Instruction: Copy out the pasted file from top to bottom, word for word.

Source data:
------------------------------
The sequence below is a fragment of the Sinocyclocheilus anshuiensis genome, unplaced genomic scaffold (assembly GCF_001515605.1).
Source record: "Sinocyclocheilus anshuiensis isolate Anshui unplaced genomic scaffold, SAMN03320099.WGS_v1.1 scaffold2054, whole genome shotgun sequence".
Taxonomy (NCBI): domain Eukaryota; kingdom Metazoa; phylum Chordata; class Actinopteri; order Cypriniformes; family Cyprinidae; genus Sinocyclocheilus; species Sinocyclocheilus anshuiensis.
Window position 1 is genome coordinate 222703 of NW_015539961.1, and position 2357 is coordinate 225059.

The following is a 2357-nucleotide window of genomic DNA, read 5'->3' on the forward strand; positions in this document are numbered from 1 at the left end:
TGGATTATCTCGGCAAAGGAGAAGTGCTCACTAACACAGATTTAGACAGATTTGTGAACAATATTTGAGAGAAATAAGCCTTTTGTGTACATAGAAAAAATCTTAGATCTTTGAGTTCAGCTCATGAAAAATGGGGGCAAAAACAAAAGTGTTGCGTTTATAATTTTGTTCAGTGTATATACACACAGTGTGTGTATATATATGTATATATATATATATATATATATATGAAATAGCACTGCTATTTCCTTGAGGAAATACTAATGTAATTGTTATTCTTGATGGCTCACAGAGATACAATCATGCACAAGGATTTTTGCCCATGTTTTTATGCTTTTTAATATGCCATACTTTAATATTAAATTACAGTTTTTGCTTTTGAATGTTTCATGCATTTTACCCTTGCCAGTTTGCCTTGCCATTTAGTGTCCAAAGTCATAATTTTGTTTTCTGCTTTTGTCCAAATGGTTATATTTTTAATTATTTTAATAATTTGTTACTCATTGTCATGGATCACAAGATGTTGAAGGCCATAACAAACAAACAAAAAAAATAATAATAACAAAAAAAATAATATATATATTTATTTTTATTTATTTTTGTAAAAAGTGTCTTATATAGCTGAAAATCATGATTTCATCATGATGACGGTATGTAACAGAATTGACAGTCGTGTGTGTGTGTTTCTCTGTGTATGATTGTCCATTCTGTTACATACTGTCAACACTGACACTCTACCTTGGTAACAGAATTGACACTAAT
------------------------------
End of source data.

The sequence below is a fragment of the Sinocyclocheilus anshuiensis genome, unplaced genomic scaffold (assembly GCF_001515605.1).
Source record: "Sinocyclocheilus anshuiensis isolate Anshui unplaced genomic scaffold, SAMN03320099.WGS_v1.1 scaffold2054, whole genome shotgun sequence".
Taxonomy (NCBI): domain Eukaryota; kingdom Metazoa; phylum Chordata; class Actinopteri; order Cypriniformes; family Cyprinidae; genus Sinocyclocheilus; species Sinocyclocheilus anshuiensis.
Window position 1 is genome coordinate 222703 of NW_015539961.1, and position 2357 is coordinate 225059.

The following is a 2357-nucleotide window of genomic DNA, read 5'->3' on the forward strand; positions in this document are numbered from 1 at the left end:
TGGATTATCTCGGCAAAGGAGAAGTGCTCACTAACACAGATTTAGACAGATTTGTGAACAATATTTGAGAGAAATAAGCCTTTTGTGTACATAGAAAAAATCTTAGATCTTTGAGTTCAGCTCATGAAAAATGGGGGCAAAAACAAAAGTGTTGCGTTTATAATTTTGTTCAGTGTATATACACACAGTGTGTGTATATATATGTATATATATATATATATATATATATGAAATAGCACTGCTATTTCCTTGAGGAAATACTAATGTAATTGTTATTCTTGATGGCTCACAGAGATACAATCATGCACAAGGATTTTTGCCCATGTTTTTATGCTTTTTAATATGCCATACTTTAATATTAAATTACAGTTTTTGCTTTTGAATGTTTCATGCATTTTACCCTTGCCAGTTTGCCTTGCCATTTAGTGTCCAAAGTCATAATTTTGTTTTCTGCTTTTGTCCAAATGGTTATATTTTTAATTATTTTAATAATTTGTTACTCATTGTCATGGATCACAAGATGTTGAAGGCCATAACAAACAAACAAAAAAAATAATAATAACAAAAAAAATAATATATATATTTATTTTTATTTATTTTTGTAAAAAGTGTCTTATATAGCTGAAAATCATGATTTCATCATGATGACGGTATGTAACAGAATTGACAGTCGTGTGTGTGTGTTTCTCTGTGTATGATTGTCCATTCTGTTACATACTGTCAACACTGACACTCTACCTTGGTAACAGAATTGACACTAAT